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Early Adopters Already Hit By Fedora Dropping Old Linux GPU Drivers

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  • #31
    Connor Behan is actively maintaining r128 UMS driver

    Originally posted by tarceri View Post
    You obviously missed the article I pointed to before the site when down. Basically the guy loved his old laptop and was willing to go the extra mile to make sure it was still supported into the future. Its only fedora now but once the ball starts rolling its will be hard to stop.

    I guess the other reason would be purely for interest and learning, people waste their time learning and coding less useful things all the time.
    Connor Behan has been quite active on the XOrg development lists, updating the r128 UMS driver. I believe he normally uses Arch Linux.

    He indicated that he would like to start work on a r128 KMS driver next year (when he likely has more free time).

    I'm interested as this as it would improve support for vintage Macs under Linux.
    Al

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    • #32
      Really old hardware is going to need specialized distros or older distros.

      If mainline distros are required to support older hardware without rolling forward what is "too old," the end result is the distros must support an ever-growing list of hardware with the same programmer base. It also becomes necessary at some point to include both full featured and lightweight versions of things like DE's-and that is a good point to fork between legacy and modern distros. This way, distros aimed at "modern" machines can apply more CPU instruction optimizations at compile time, with distros aimed at older machines either using autodetection or leaving them out.

      FFMPEG, for instance, can be built to autodetect CPU capabilties (I build it this way) or with fixed optimzations.

      OK, let's look at X and Wayland. X has become a fat pig when used on older machines-even on a light DE. This is to the point of harming performance on AGP bus using pre-Prescott Pentium 4 machines, the sort most likely to both use the non-Big Three GPU drivers and have enough CPU power to play H264 video. AMD Thunderbird and Athon XP also come to mind here, with the latter CPU having some real power for its time but usually on a board with no PCI-e slots.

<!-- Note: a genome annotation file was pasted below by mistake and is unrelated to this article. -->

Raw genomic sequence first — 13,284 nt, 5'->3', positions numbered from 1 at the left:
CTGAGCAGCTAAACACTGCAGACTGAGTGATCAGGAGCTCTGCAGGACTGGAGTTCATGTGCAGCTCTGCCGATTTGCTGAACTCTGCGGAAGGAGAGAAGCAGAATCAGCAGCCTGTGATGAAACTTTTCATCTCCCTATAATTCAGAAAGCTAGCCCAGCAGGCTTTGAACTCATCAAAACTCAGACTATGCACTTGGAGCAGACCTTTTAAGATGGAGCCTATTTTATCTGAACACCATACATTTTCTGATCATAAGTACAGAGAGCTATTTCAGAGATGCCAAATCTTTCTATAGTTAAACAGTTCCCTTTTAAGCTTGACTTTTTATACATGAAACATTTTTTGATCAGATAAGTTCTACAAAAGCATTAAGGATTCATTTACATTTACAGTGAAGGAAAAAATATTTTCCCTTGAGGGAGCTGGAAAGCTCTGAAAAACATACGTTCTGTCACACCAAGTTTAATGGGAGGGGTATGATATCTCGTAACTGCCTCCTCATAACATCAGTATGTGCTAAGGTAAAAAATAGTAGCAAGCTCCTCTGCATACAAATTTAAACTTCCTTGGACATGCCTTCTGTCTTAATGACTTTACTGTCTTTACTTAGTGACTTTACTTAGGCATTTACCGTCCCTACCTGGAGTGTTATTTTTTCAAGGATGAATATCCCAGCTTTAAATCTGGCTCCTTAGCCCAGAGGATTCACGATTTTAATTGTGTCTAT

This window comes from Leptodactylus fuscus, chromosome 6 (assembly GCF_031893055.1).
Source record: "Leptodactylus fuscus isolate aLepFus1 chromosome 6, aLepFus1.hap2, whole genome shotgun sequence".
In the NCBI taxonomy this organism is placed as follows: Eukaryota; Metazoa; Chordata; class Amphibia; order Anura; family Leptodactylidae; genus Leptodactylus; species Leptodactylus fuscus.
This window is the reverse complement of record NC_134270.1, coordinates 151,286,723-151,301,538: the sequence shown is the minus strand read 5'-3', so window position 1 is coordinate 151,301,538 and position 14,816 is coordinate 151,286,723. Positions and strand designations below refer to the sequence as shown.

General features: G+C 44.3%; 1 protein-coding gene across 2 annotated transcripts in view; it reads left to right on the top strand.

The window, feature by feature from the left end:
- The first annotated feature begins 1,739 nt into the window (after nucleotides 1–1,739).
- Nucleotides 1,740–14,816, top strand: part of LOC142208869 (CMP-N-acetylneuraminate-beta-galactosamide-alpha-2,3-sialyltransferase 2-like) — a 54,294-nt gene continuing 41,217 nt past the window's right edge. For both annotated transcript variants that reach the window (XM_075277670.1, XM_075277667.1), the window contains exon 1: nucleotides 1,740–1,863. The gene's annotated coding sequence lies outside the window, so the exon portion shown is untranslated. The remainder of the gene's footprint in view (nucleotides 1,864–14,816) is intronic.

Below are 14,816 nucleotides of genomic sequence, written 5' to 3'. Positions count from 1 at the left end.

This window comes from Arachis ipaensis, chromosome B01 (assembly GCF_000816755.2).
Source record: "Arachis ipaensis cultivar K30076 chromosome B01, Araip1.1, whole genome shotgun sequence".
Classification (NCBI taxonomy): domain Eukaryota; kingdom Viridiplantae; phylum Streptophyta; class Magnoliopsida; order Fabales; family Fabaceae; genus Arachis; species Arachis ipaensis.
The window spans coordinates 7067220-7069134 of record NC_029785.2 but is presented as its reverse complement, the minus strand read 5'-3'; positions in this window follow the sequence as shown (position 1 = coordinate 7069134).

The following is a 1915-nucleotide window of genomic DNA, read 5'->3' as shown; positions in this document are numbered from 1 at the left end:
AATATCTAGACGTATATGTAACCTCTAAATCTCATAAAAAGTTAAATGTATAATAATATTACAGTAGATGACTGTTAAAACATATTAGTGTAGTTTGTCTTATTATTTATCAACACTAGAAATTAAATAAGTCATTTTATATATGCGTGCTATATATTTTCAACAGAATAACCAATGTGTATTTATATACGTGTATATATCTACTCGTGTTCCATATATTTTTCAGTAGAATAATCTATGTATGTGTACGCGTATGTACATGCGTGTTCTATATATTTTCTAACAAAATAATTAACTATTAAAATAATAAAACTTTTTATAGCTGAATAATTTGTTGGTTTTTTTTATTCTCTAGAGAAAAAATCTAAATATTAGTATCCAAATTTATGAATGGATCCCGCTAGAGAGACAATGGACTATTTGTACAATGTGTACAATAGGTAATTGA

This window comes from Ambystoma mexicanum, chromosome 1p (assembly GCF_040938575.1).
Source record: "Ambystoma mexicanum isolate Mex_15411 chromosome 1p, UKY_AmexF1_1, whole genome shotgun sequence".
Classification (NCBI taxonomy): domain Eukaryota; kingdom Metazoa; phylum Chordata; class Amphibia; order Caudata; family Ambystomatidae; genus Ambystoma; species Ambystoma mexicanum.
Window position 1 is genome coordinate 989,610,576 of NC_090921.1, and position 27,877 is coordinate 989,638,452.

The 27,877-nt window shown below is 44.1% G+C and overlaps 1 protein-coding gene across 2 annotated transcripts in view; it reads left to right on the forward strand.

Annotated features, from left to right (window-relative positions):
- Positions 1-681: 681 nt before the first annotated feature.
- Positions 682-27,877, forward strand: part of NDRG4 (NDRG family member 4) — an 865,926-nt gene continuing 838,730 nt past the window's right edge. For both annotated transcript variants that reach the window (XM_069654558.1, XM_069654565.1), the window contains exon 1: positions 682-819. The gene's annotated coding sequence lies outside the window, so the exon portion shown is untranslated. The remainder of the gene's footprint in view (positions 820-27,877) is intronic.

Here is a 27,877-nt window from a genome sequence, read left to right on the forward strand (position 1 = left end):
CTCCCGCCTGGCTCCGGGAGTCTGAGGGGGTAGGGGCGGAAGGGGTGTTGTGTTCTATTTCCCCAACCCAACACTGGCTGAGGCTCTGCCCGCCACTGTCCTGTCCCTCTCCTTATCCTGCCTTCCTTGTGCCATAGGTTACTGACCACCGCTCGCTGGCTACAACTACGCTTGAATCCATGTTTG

A distro targetting these machines should probably roll X back all the way to what was used in Ubuntu Jaunty, which was a very good performer on machines as old as Pentium II's, yet being post-Hardy supports autodetection of GPU/monitor configuration. If a modern GPU is found in AGP and installed then X should be switched out for a modern version to use modern GPU drivers. R300 or later in Radeon drivers may prefer the newest drivers, as so much has been backported from R600. None of this that I know of was backported to r128, so this card will be better off with the Jaunty era X and Mesa, on which it was able to run Compiz and play video quite well. Been there, done that.

      Here's how a distro could be forked to support older machines at the expense of supporting newer ones, possibly post-install. Consider Mint with MATE as the baseline for a full desktop comparable to Ubuntu on a Pentium 4 in 2008-2009, but with modern ffmpeg and modern apps for supporting current non-HD video formats, etc. A replacement of X and Mesa with older versions would probably give a substantial improvement in performance. If the kernel has to be rolled back too, however, support for newer peripherals like wifi cards and printers is lost, so some way to build a "hybrid" kernel with the older video drivers but all else current might be needed. Browsers might be a problem as they are becoming fat pigs too, but things like HTML5 and many other features did not exist on older versions. Possibly install two browsers, one light and one with full features, like DSL does but moving both up from that level.

      This sort of work would be best done by either old machine hobbyists or those who use older machines for economic reasons but are skilled in programming. It would be worthless to attempt to test all this without posession of the machines intended to use it.